Land & Environment

Pressing Disturbances: USU Ecologist's Book Explores Tropical Forests

During more than 20 years of study in Puerto Rico, Utah State University ecologist Todd Crowl has repeatedly witnessed the wrath of hurricanes. A principal investigator for National Science Foundation-funded research at the island’s Luquillo Experimental Forest Long-Term Ecological Research site, he’s seen sturdy trees uprooted, snapped in two or stripped of branches in a matter of minutes.

And yet, the forest quickly bounces back from each assault.

“Watching a forest like Luquillo recover from a hurricane leaves the impression that tropical ecosystems are highly resilient to disturbances,” says Crowl, professor in the USU Ecology Center and Department of Watershed Sciences. “In the case of ‘pulse’ disturbances — that is, temporary impacts like storms that briefly hit and move on — that’s mostly true.”

But exposure to long-term ‘press’ disturbances, such as deforestation, urbanization, invasive species and climate change, reveals a much more vulnerable side of tropical ecosystems.

That’s the crux of the new book published June 2012 by Crowl and colleagues that synthesizes decades of ecological monitoring and research conducted at Luquillo. A Caribbean Forest Tapestry: The Multidimensional Nature of Disturbance and Response, published by Oxford University Press as part of the LTER book series, distills reams of data and thousands of academic papers into a concise, easy-to-read text aimed at student audiences.

“Tropical regions have the highest rate of deforestation of any ecosystems in the world,” Crowl says. “It’s easy to assume that a region as verdant as a tropical rain forest can easily recover, but that’s not the case.”

Fly over Mexico’s Yucatan peninsula, he says, and you can still see markings in the landscape from Mayan agriculture and other activities carried out 1,200 years ago. Fly over Luquillo and you can see remnants of a long-abandoned, 1920s-era coffee plantation.

“Studying a tropical ecosystem’s responses to pulse versus press disturbances is a real conundrum,” Crowl says. “Such ecosystems are much more fragile than once thought.”

And a press disturbance of increasing frequency — a threat that seems the antithesis of ‘tropical’ — is drought.

“Our long-term studies of Luquillo indicate precipitation patterns are changing,” he says. “In recent years, we’ve observed periods of no rainfall for weeks. This exacts a significant toll.”

Trees of Luquillo Experimental Forest and surrounding areas aren’t adapted to going without rain, Crowl says. Tiny aquatic creatures dependent on flowing streams suffer as waterways shrivel.

“Lack of rain sets off a chain of effects that can permanently alter the ecosystem,” he says. “No one really has a handle yet on the implications of this aspect of climate change.”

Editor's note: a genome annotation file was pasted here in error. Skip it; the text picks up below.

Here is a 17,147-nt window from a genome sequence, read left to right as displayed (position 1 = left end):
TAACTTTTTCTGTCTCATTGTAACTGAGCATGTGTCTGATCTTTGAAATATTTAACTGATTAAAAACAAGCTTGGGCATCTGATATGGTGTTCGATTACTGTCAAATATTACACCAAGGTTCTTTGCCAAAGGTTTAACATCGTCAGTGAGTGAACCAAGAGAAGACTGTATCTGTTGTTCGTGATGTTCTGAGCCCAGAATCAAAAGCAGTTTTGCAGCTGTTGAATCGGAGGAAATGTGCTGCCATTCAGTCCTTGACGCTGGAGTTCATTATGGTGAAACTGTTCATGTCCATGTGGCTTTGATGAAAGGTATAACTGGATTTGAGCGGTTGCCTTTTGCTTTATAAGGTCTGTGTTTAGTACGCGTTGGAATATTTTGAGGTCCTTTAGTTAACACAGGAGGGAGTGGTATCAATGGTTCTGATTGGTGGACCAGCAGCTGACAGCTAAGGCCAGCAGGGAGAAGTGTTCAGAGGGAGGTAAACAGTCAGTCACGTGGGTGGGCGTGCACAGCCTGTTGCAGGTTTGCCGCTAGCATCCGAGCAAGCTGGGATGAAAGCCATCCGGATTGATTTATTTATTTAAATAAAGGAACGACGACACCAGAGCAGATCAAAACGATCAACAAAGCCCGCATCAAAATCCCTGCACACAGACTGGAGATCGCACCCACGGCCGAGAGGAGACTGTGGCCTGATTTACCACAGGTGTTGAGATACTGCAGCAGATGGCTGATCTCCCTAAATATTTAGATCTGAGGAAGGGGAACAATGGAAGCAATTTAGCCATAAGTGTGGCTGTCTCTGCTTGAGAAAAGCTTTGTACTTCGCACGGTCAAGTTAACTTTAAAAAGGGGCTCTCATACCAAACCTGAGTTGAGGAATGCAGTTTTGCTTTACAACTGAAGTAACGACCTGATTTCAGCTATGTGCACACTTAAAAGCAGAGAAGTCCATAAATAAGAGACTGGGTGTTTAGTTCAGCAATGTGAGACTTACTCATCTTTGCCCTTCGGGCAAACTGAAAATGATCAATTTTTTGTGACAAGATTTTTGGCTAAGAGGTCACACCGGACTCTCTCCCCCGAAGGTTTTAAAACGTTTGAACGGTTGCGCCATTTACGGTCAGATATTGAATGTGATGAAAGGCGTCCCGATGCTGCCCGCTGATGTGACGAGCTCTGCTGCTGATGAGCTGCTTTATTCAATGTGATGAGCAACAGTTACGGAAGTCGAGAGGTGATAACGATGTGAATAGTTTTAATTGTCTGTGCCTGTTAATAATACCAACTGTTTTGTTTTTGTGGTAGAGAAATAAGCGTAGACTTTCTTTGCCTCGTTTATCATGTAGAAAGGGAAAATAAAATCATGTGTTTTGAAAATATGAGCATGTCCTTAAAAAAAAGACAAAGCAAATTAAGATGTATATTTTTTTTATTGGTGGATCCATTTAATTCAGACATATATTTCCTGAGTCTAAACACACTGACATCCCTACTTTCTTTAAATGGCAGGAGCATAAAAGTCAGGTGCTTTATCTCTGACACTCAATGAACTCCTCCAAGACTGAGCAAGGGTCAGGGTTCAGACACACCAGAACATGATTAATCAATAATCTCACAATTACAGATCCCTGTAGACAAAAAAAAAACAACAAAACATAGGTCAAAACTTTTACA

A benefit of LTER study, Crowl says, is accumulating data sets that allow uninterrupted observations over long periods of time.

“We wouldn’t be able to detect patterns of change without this information,” he says.

Crowl cites opportunities for student research as another major plus of long-term study sites. Since its inception as a LTER site in 1989, more than 12 undergraduates, 15 graduate students and three postdoctoral researchers from USU have been involved in intensive research projects at Luquillo. Crowl’s doctoral student Omar Perez-Reyes is currently working at the site and mentoring Tyler Nelson, a USU pre-dental biology student, who is on-site as a NSF Research Experiences for Undergraduates grant recipient.

The USU professor says the book detailing research at Luquillo is a collaborative effort involving researchers from around the world.  Crowl co-authored four of the book’s chapters. Utah State faculty member Karen Beard, an associate professor in USU’s Department of Wildland Resources who conducted study at Luquillo as a doctoral student, co-authored two of the book’s chapters.

Crowl travels to Puerto Rico June 2012 to join with co-editors in promoting the book and meeting with Puerto Rican dignitaries.

Related links:

Contact: Todd Crowl, 435-760-1335, facrowl@gmail.com

Writer: Mary-Ann Muffoletto, 435-797-3517, maryann.muffoletto@usu.edu

USU faculty member and researcher Todd Crowl

USU ecologist Todd Crowl heads to a research site in Puerto Rico. He says tropical forests may be more vulnerable to natural and human-caused disturbances than previously thought.

book cover for 'A Caribbean Forest Tapestry'

Crowl led editorial efforts to synthesize decades of NSF-funded research in the book 'A Caribbean Forest Tapestry,' part of the Oxford University Press Long-Term Ecological Research - LTER – series.

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